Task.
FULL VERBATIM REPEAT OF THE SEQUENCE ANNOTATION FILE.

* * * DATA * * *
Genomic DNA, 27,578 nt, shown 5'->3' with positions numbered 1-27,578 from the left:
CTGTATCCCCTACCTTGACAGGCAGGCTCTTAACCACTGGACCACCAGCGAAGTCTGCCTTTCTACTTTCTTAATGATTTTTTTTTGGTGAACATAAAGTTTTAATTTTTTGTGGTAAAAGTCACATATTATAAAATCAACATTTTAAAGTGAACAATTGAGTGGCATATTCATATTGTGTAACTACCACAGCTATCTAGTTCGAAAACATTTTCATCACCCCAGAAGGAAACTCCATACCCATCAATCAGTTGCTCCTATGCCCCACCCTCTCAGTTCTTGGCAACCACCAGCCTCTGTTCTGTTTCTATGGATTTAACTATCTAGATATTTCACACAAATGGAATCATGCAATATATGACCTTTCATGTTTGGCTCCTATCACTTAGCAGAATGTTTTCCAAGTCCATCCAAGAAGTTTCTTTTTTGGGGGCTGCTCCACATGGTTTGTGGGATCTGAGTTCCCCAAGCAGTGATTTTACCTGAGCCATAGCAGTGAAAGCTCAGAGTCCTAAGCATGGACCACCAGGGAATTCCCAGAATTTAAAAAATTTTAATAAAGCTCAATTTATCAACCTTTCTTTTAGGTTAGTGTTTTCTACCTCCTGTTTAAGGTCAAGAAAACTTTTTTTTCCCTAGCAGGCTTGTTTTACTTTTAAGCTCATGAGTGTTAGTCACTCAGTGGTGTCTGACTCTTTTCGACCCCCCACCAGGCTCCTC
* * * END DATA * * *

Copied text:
Genomic DNA, 27,578 nt, shown 5'->3' with positions numbered 1-27,578 from the left:
CTGTATCCCCTACCTTGACAGGCAGGCTCTTAACCACTGGACCACCAGCGAAGTCTGCCTTTCTACTTTCTTAATGATTTTTTTTTGGTGAACATAAAGTTTTAATTTTTTGTGGTAAAAGTCACATATTATAAAATCAACATTTTAAAGTGAACAATTGAGTGGCATATTCATATTGTGTAACTACCACAGCTATCTAGTTCGAAAACATTTTCATCACCCCAGAAGGAAACTCCATACCCATCAATCAGTTGCTCCTATGCCCCACCCTCTCAGTTCTTGGCAACCACCAGCCTCTGTTCTGTTTCTATGGATTTAACTATCTAGATATTTCACACAAATGGAATCATGCAATATATGACCTTTCATGTTTGGCTCCTATCACTTAGCAGAATGTTTTCCAAGTCCATCCAAGAAGTTTCTTTTTTGGGGGCTGCTCCACATGGTTTGTGGGATCTGAGTTCCCCAAGCAGTGATTTTACCTGAGCCATAGCAGTGAAAGCTCAGAGTCCTAAGCATGGACCACCAGGGAATTCCCAGAATTTAAAAAATTTTAATAAAGCTCAATTTATCAACCTTTCTTTTAGGTTAGTGTTTTCTACCTCCTGTTTAAGGTCAAGAAAACTTTTTTTTCCCTAGCAGGCTTGTTTTACTTTTAAGCTCATGAGTGTTAGTCACTCAGTGGTGTCTGACTCTTTTCGACCCCCCACCAGGCTCCTC